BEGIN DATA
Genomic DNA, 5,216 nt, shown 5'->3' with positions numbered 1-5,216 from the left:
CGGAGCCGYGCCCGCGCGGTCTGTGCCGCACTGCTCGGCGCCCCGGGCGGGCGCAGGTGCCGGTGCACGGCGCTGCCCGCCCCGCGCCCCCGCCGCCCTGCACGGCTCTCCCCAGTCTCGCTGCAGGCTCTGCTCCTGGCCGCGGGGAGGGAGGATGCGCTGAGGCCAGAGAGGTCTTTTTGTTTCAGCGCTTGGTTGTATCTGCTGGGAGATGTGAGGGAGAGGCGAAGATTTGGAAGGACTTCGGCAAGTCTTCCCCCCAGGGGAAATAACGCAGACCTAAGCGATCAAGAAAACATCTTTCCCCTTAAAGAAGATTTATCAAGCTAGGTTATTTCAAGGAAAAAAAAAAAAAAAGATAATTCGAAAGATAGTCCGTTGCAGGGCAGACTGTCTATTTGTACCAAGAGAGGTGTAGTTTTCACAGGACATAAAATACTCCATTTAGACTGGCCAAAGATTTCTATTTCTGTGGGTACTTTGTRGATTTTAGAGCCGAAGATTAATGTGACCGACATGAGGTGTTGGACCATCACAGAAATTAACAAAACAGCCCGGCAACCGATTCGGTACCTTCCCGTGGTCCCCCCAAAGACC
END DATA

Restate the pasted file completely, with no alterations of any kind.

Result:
Genomic DNA, 5,216 nt, shown 5'->3' with positions numbered 1-5,216 from the left:
CGGAGCCGYGCCCGCGCGGTCTGTGCCGCACTGCTCGGCGCCCCGGGCGGGCGCAGGTGCCGGTGCACGGCGCTGCCCGCCCCGCGCCCCCGCCGCCCTGCACGGCTCTCCCCAGTCTCGCTGCAGGCTCTGCTCCTGGCCGCGGGGAGGGAGGATGCGCTGAGGCCAGAGAGGTCTTTTTGTTTCAGCGCTTGGTTGTATCTGCTGGGAGATGTGAGGGAGAGGCGAAGATTTGGAAGGACTTCGGCAAGTCTTCCCCCCAGGGGAAATAACGCAGACCTAAGCGATCAAGAAAACATCTTTCCCCTTAAAGAAGATTTATCAAGCTAGGTTATTTCAAGGAAAAAAAAAAAAAAAGATAATTCGAAAGATAGTCCGTTGCAGGGCAGACTGTCTATTTGTACCAAGAGAGGTGTAGTTTTCACAGGACATAAAATACTCCATTTAGACTGGCCAAAGATTTCTATTTCTGTGGGTACTTTGTRGATTTTAGAGCCGAAGATTAATGTGACCGACATGAGGTGTTGGACCATCACAGAAATTAACAAAACAGCCCGGCAACCGATTCGGTACCTTCCCGTGGTCCCCCCAAAGACC